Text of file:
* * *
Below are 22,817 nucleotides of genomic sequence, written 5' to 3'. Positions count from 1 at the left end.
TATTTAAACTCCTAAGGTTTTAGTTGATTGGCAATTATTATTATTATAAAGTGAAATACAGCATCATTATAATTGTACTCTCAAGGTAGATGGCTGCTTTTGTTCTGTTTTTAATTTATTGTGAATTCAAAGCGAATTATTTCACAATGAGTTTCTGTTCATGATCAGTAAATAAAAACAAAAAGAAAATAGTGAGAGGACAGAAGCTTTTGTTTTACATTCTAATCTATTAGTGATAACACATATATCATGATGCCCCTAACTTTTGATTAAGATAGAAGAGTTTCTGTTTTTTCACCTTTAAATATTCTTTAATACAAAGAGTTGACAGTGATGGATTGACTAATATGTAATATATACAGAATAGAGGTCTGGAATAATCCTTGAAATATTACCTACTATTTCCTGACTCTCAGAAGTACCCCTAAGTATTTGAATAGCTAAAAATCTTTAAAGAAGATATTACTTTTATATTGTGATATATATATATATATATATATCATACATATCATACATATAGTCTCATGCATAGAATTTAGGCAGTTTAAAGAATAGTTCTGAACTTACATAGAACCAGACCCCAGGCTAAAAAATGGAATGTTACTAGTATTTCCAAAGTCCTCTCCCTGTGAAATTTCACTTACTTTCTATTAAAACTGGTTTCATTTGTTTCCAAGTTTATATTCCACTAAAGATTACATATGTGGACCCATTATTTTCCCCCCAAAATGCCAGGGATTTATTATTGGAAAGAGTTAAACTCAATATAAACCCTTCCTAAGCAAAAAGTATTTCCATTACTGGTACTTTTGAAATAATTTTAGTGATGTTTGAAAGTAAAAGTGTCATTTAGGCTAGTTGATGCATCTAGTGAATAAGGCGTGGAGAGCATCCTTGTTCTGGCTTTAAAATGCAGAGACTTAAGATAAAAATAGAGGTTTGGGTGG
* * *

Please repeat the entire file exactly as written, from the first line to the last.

Below are 22,817 nucleotides of genomic sequence, written 5' to 3'. Positions count from 1 at the left end.
TATTTAAACTCCTAAGGTTTTAGTTGATTGGCAATTATTATTATTATAAAGTGAAATACAGCATCATTATAATTGTACTCTCAAGGTAGATGGCTGCTTTTGTTCTGTTTTTAATTTATTGTGAATTCAAAGCGAATTATTTCACAATGAGTTTCTGTTCATGATCAGTAAATAAAAACAAAAAGAAAATAGTGAGAGGACAGAAGCTTTTGTTTTACATTCTAATCTATTAGTGATAACACATATATCATGATGCCCCTAACTTTTGATTAAGATAGAAGAGTTTCTGTTTTTTCACCTTTAAATATTCTTTAATACAAAGAGTTGACAGTGATGGATTGACTAATATGTAATATATACAGAATAGAGGTCTGGAATAATCCTTGAAATATTACCTACTATTTCCTGACTCTCAGAAGTACCCCTAAGTATTTGAATAGCTAAAAATCTTTAAAGAAGATATTACTTTTATATTGTGATATATATATATATATATATATCATACATATCATACATATAGTCTCATGCATAGAATTTAGGCAGTTTAAAGAATAGTTCTGAACTTACATAGAACCAGACCCCAGGCTAAAAAATGGAATGTTACTAGTATTTCCAAAGTCCTCTCCCTGTGAAATTTCACTTACTTTCTATTAAAACTGGTTTCATTTGTTTCCAAGTTTATATTCCACTAAAGATTACATATGTGGACCCATTATTTTCCCCCCAAAATGCCAGGGATTTATTATTGGAAAGAGTTAAACTCAATATAAACCCTTCCTAAGCAAAAAGTATTTCCATTACTGGTACTTTTGAAATAATTTTAGTGATGTTTGAAAGTAAAAGTGTCATTTAGGCTAGTTGATGCATCTAGTGAATAAGGCGTGGAGAGCATCCTTGTTCTGGCTTTAAAATGCAGAGACTTAAGATAAAAATAGAGGTTTGGGTGG